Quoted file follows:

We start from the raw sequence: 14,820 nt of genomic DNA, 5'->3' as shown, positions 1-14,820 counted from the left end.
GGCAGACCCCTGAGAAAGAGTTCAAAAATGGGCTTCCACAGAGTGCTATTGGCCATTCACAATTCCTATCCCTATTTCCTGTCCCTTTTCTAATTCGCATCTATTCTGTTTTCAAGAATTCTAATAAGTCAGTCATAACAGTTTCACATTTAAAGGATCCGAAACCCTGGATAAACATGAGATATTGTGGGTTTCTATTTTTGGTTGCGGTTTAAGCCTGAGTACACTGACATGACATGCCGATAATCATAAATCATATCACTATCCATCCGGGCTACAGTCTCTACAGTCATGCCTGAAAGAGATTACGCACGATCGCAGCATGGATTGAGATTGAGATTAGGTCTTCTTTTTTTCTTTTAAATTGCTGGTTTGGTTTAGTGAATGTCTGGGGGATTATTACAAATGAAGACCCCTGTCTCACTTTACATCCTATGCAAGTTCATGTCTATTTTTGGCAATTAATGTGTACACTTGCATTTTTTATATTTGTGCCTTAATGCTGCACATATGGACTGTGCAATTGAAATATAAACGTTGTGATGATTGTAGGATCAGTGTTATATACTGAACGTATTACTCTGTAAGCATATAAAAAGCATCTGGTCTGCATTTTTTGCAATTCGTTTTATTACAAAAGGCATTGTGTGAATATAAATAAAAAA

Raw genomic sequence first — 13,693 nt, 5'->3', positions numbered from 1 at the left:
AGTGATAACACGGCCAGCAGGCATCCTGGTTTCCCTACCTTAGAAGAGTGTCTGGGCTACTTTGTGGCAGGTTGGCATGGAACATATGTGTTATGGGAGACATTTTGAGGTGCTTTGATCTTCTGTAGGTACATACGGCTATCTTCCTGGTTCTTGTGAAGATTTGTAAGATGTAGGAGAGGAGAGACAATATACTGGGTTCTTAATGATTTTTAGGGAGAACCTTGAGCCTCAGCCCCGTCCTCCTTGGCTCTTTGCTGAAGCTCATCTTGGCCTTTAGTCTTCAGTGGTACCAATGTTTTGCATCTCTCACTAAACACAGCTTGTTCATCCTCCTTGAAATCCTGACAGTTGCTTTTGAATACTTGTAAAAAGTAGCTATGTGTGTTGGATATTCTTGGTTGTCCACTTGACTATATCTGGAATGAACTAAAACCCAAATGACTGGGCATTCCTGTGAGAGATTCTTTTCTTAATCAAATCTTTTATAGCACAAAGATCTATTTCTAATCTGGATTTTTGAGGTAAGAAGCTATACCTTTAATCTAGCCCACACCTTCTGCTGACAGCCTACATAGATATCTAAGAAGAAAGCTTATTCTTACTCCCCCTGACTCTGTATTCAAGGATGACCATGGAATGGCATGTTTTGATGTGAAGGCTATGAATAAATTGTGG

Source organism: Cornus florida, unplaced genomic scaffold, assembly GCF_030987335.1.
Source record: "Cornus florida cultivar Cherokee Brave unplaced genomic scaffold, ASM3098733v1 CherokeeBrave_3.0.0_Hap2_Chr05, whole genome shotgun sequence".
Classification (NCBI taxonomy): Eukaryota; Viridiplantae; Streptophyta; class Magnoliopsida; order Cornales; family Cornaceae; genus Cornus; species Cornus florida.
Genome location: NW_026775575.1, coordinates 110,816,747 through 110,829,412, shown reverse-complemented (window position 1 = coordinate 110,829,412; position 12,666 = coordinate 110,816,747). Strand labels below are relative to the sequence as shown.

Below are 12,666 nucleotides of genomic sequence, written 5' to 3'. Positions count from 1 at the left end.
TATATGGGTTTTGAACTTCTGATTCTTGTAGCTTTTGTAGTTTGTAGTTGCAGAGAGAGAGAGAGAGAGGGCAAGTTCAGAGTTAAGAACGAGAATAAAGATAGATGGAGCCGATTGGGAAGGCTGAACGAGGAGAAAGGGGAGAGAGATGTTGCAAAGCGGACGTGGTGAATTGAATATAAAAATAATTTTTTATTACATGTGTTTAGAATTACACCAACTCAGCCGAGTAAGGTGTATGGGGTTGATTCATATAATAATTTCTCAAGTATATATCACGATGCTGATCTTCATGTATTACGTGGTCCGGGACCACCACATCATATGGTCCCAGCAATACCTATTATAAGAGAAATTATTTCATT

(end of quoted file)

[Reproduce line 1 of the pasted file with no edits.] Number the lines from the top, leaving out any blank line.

We start from the raw sequence: 14,820 nt of genomic DNA, 5'->3' as shown, positions 1-14,820 counted from the left end.